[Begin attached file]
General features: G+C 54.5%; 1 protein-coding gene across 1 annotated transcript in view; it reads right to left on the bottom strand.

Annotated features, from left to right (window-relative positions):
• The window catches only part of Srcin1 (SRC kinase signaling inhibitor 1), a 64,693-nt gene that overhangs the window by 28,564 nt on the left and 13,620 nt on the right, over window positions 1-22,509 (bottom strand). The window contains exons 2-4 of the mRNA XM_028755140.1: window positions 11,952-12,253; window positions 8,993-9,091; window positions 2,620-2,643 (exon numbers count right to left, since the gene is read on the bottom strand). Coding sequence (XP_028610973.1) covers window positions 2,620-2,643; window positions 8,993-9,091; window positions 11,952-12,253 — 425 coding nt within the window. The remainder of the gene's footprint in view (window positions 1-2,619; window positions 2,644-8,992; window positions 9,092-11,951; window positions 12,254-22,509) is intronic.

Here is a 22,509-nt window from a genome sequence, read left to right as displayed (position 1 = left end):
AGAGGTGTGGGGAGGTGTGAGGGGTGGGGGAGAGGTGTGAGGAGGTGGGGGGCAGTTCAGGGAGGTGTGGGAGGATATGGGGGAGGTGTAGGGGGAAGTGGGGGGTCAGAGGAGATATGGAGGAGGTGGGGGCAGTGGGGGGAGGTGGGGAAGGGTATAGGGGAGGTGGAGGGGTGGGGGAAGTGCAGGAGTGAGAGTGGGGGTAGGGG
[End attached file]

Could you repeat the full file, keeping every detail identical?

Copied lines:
General features: G+C 54.5%; 1 protein-coding gene across 1 annotated transcript in view; it reads right to left on the bottom strand.

Annotated features, from left to right (window-relative positions):
• The window catches only part of Srcin1 (SRC kinase signaling inhibitor 1), a 64,693-nt gene that overhangs the window by 28,564 nt on the left and 13,620 nt on the right, over window positions 1-22,509 (bottom strand). The window contains exons 2-4 of the mRNA XM_028755140.1: window positions 11,952-12,253; window positions 8,993-9,091; window positions 2,620-2,643 (exon numbers count right to left, since the gene is read on the bottom strand). Coding sequence (XP_028610973.1) covers window positions 2,620-2,643; window positions 8,993-9,091; window positions 11,952-12,253 — 425 coding nt within the window. The remainder of the gene's footprint in view (window positions 1-2,619; window positions 2,644-8,992; window positions 9,092-11,951; window positions 12,254-22,509) is intronic.

Here is a 22,509-nt window from a genome sequence, read left to right as displayed (position 1 = left end):
AGAGGTGTGGGGAGGTGTGAGGGGTGGGGGAGAGGTGTGAGGAGGTGGGGGGCAGTTCAGGGAGGTGTGGGAGGATATGGGGGAGGTGTAGGGGGAAGTGGGGGGTCAGAGGAGATATGGAGGAGGTGGGGGCAGTGGGGGGAGGTGGGGAAGGGTATAGGGGAGGTGGAGGGGTGGGGGAAGTGCAGGAGTGAGAGTGGGGGTAGGGG